Welcome to the weekly roundup from the Oxford Martin Programme on Integrating Renewable Energy.
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Clean energy transitions

Trump is expected to issue several executive orders this week to begin rolling back energy regulations and climate change programs. It is expected that the Energy Star programme will be required to either close out or transfer to a non-government entity, and that the Department of Energy will see a cut from the Office of Energy Efficiency and Renewable Energy’s (EERE) budget of between $700 million and $1.4 billion. 

But despite political uncertainty around the US's future in clean energy, the industry is rolling forward like a steam train. As of 2016, the clean energy sector brought in $200 billion in revenue in the US, and is growing at a rate much faster than the world economy (7% vs. 3.1%), with solar PV seeing a revenue growth of 30% and a growth in jobs of 25%. In fact, GTM research anticipate the US solar market to triple in the next five years, in part due to the rapidly declining system costs.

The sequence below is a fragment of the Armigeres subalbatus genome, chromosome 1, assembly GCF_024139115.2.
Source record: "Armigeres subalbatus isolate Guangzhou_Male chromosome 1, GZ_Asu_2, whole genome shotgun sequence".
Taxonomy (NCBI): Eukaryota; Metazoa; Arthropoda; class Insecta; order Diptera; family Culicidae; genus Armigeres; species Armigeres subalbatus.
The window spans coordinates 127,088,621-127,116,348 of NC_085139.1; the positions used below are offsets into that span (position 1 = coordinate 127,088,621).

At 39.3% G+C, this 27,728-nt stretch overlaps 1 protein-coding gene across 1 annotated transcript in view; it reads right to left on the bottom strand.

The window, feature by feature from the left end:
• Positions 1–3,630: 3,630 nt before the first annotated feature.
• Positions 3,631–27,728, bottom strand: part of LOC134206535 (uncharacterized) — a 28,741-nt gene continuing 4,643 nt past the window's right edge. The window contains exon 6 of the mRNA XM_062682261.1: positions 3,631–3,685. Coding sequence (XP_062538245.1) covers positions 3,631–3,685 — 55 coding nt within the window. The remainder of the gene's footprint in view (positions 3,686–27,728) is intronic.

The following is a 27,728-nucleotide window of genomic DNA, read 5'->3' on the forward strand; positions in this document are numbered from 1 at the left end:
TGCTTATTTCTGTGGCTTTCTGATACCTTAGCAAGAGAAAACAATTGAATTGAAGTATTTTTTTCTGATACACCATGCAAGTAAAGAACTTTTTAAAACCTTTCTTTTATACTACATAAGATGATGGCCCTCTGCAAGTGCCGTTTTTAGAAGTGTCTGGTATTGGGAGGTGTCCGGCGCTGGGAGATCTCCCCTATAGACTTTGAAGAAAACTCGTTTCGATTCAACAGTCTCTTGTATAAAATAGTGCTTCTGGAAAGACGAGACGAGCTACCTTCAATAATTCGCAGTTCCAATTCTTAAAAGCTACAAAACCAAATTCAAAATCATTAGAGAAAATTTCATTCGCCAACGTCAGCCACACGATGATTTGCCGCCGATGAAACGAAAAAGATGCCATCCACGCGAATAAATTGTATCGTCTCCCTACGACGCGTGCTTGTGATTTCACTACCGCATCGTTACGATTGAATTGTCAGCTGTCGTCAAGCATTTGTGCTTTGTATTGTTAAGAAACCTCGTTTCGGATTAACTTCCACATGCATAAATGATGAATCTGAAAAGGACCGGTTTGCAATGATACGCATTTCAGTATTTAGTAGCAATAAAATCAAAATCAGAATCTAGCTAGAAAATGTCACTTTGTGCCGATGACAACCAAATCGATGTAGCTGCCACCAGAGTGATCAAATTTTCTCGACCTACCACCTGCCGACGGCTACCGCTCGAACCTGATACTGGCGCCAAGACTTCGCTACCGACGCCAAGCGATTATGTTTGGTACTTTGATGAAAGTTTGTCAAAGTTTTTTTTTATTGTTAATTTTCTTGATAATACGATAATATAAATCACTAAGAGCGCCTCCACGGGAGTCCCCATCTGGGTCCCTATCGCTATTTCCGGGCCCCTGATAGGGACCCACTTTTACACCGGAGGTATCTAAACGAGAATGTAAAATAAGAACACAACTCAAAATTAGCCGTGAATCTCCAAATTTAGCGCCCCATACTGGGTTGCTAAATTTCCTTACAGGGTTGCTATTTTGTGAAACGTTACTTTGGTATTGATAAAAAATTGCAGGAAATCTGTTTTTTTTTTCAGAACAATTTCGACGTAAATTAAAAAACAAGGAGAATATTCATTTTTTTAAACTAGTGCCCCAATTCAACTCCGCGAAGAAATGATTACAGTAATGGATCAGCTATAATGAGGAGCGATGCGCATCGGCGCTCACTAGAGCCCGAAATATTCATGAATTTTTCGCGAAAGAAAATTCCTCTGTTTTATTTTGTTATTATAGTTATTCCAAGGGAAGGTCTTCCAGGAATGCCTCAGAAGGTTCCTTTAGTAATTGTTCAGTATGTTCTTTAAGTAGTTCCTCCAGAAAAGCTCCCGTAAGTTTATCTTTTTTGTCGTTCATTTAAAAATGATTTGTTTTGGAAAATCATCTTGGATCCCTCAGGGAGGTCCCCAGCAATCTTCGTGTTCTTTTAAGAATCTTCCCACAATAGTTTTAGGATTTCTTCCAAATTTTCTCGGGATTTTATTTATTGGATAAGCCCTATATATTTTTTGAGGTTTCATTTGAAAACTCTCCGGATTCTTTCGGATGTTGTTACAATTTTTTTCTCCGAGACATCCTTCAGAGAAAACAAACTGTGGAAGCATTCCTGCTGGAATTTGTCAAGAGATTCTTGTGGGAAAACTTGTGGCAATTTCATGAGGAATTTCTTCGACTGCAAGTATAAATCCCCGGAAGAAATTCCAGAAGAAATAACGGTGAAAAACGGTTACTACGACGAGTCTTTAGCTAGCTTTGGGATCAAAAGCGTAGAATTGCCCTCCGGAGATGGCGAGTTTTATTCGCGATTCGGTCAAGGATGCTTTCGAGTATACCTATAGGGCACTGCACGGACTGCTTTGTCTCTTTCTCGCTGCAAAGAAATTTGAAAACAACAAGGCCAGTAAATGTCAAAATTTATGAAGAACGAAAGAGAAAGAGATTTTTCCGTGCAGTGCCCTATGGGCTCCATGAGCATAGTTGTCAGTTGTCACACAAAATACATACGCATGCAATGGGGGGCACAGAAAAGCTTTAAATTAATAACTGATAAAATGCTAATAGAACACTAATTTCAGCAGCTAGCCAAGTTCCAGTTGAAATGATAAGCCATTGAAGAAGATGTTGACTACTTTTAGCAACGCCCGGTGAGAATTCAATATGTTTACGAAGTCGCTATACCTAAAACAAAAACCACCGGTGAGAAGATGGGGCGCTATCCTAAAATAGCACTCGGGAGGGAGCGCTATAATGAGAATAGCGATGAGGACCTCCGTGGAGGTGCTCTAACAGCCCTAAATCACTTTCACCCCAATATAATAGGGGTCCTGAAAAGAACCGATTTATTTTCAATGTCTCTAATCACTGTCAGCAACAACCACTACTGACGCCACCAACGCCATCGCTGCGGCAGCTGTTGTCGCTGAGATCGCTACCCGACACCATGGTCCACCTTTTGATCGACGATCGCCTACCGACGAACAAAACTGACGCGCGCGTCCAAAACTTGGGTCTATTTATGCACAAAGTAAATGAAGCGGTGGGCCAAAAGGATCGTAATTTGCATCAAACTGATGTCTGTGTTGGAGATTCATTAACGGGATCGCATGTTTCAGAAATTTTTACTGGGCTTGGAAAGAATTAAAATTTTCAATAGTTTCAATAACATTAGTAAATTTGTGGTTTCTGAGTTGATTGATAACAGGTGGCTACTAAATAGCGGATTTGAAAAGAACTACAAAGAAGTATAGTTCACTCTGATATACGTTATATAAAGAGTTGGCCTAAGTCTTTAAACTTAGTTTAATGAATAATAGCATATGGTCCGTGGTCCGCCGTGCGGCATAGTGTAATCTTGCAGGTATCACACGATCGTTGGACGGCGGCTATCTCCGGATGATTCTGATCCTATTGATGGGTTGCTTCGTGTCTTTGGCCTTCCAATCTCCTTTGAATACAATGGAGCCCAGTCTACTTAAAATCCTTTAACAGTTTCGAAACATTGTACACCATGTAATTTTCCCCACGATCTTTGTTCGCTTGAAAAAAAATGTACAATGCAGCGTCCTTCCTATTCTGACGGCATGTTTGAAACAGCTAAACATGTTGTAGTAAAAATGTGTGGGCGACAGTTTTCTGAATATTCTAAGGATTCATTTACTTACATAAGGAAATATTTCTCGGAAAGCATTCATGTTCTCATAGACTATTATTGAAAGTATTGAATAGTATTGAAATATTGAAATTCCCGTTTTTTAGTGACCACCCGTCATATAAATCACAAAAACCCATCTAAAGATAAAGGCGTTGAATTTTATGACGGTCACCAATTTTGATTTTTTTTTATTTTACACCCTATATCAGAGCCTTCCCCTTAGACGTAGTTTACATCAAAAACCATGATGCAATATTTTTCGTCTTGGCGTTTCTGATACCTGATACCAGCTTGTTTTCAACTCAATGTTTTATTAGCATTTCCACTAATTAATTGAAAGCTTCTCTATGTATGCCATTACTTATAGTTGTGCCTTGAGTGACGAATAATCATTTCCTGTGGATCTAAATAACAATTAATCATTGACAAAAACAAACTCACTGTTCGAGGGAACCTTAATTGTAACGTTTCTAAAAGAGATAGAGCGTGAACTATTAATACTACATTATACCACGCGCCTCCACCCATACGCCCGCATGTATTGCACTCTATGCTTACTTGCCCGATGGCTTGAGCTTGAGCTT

Last month, wind turbines in Scotland generated enough energy to cover two-thirds of the country's total electricity consumption, helping Scotland toward their aim of generating half of the county’s energy needs (heat, electricity, and transport) from renewables by 2030. In fact, the UK’s carbon emissions have now fallen to their lowest levels since the 19th century as coal use continues to plummet, falling by 74% in a decade. 

But despite the promise renewables can bring, business rate changes in the UK are a setback for solar projects. The proposed changes would see power generators under 100MW received drastically reduced payments for providing electricity during peak demand - from £45/kW to just £2/kW. Ofgem says that these changes could save households £20/year on their electricity bills, however, this could significantly damage smaller, local generators such as hospitals, universities, and industrial manufacturers, as well as the over 1000 schools who installed solar panels to address climate change, educate pupils, and provide revenue support, but now face an extra £1.8 million a year, making many projects financially unviable.